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Phosphorylated IGFBP-1 as a non-invasive predictor of liver fat in NAFLD.

Petäjä EM, Zhou Y, Havana M, Hakkarainen A, Lundbom N, Ihalainen J, Yki-Järvinen H - Sci Rep (2016)

Bottom Line: The model was significantly better than a model without fS-pIGFBP-1 or S-ALT or S-AST alone.Random Forest modeling identified fS-p-IGFBP-1 as one of the top five predictors of liver fat (adjusted R(2) = 0.39).Therefore, measurement of fS-pIGFBP-1 may help in non-invasive prediction of liver fat content.

View Article: PubMed Central - PubMed

Affiliation: Minerva Foundation Institute for Medical Research, Helsinki, Finland.

ABSTRACT
Insulin-like growth factor binding protein 1 (IGFBP-1) is a potentially interesting marker for liver fat in NAFLD as it is exclusively produced by the liver, and insulin is its main regulator. We determined whether measurement of fasting serum phosphorylated IGFBP-1 (fS-pIGFBP-1) helps to predict liver fat compared to routinely available clinical parameters and PNPLA3 genotype at rs738409. Liver fat content (proton magnetic resonance spectroscopy) was measured in 378 subjects (62% women, age 43 [30-54] years, BMI 32.7 [28.1-39.7] kg/m(2), 46% with NAFLD). Subjects were randomized to discovery and validation groups, which were matched for clinical and biochemical parameters and PNPLA3 genotype. Multiple linear regression and Random Forest modeling were used to identify predictors of liver fat. The final model, % Liver Fat Equation', included age, fS-pIGFBP-1, S-ALT, waist-to-hip ratio, fP-Glucose and fS-Insulin (adjusted R(2) = 0.44 in the discovery group, 0.49 in the validation group, 0.47 in all subjects). The model was significantly better than a model without fS-pIGFBP-1 or S-ALT or S-AST alone. Random Forest modeling identified fS-p-IGFBP-1 as one of the top five predictors of liver fat (adjusted R(2) = 0.39). Therefore, measurement of fS-pIGFBP-1 may help in non-invasive prediction of liver fat content.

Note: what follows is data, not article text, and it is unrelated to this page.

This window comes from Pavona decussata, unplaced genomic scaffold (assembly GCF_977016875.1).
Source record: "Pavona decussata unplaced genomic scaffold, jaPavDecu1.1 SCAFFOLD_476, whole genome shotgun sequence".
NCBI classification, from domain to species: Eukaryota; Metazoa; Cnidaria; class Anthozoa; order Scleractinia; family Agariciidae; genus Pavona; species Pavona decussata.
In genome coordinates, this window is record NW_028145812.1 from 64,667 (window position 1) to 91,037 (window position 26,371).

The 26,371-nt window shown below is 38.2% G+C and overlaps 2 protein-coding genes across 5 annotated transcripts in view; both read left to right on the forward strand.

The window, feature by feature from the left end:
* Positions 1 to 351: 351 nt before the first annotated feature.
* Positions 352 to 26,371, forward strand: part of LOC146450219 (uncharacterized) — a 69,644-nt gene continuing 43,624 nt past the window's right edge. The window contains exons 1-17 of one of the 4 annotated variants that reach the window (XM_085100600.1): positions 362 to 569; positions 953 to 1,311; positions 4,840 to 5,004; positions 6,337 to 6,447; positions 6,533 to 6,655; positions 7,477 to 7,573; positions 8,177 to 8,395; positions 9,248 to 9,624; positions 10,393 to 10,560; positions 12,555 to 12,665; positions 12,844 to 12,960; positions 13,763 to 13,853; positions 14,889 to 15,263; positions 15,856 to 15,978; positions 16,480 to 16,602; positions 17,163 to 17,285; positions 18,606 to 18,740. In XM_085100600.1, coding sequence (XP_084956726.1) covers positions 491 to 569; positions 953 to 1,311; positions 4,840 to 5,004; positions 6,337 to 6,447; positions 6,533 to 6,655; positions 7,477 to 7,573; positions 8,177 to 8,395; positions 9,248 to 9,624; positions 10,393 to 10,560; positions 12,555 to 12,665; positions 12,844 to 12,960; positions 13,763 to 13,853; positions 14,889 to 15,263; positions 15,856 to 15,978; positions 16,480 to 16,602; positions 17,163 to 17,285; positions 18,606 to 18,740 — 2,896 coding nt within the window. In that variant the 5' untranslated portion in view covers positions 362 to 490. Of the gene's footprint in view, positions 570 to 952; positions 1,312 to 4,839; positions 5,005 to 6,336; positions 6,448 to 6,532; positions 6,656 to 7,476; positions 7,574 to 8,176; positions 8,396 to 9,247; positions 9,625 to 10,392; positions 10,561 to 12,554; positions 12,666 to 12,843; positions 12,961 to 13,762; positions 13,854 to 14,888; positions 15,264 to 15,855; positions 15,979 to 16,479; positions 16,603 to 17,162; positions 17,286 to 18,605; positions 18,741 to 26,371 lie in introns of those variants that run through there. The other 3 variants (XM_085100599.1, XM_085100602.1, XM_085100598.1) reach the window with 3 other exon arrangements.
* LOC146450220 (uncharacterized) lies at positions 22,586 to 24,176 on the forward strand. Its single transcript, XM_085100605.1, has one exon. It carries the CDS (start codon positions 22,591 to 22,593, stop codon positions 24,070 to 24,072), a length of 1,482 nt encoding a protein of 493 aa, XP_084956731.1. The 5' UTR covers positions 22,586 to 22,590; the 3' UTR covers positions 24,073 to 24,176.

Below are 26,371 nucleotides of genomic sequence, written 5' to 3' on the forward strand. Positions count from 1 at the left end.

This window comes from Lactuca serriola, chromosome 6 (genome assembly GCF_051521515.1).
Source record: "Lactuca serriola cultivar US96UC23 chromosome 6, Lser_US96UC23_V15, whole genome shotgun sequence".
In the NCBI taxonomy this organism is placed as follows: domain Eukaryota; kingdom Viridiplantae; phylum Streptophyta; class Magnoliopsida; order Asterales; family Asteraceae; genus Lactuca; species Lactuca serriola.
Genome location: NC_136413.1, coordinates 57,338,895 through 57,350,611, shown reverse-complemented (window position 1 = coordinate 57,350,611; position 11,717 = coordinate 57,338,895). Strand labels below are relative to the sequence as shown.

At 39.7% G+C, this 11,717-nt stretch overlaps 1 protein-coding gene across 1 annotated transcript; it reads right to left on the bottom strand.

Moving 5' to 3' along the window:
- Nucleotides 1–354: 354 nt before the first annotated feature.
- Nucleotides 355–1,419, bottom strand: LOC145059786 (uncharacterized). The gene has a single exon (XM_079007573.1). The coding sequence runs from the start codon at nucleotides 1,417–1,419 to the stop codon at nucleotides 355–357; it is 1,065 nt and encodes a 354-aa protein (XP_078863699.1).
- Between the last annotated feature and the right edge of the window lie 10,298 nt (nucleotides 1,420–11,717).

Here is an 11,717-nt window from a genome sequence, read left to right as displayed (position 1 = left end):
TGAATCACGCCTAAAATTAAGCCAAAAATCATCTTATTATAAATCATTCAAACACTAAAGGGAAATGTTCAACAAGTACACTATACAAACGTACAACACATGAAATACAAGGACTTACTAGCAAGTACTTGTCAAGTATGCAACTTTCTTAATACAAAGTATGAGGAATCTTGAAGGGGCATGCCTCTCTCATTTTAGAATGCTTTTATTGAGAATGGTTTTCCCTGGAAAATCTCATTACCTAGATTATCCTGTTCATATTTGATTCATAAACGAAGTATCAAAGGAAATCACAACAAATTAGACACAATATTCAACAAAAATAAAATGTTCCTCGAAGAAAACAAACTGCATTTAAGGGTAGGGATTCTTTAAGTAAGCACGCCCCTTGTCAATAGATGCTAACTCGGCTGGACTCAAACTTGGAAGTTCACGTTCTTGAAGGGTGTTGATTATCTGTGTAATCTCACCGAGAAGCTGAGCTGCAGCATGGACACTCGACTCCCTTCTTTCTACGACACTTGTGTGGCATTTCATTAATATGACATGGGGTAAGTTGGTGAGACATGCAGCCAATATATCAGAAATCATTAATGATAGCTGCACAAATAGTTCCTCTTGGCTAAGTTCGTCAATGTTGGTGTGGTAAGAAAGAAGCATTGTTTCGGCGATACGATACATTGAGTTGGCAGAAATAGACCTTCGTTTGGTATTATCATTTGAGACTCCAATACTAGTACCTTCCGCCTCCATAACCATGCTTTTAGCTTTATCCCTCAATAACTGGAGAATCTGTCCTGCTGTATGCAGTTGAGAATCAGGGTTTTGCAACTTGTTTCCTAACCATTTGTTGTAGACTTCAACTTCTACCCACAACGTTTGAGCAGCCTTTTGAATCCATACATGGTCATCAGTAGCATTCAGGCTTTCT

No MeSH data available.


Related in: MedlinePlus

Spearman correlation between liver fat content measured using proton magnetic resonance spectroscopy (1H-MRS) and liver fat content estimated with the ‘% Liver fat equation’, ρ = 0.62 (95% CI 0.55–0.68), P < 0.0001.
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f1: Spearman correlation between liver fat content measured using proton magnetic resonance spectroscopy (1H-MRS) and liver fat content estimated with the ‘% Liver fat equation’, ρ = 0.62 (95% CI 0.55–0.68), P < 0.0001.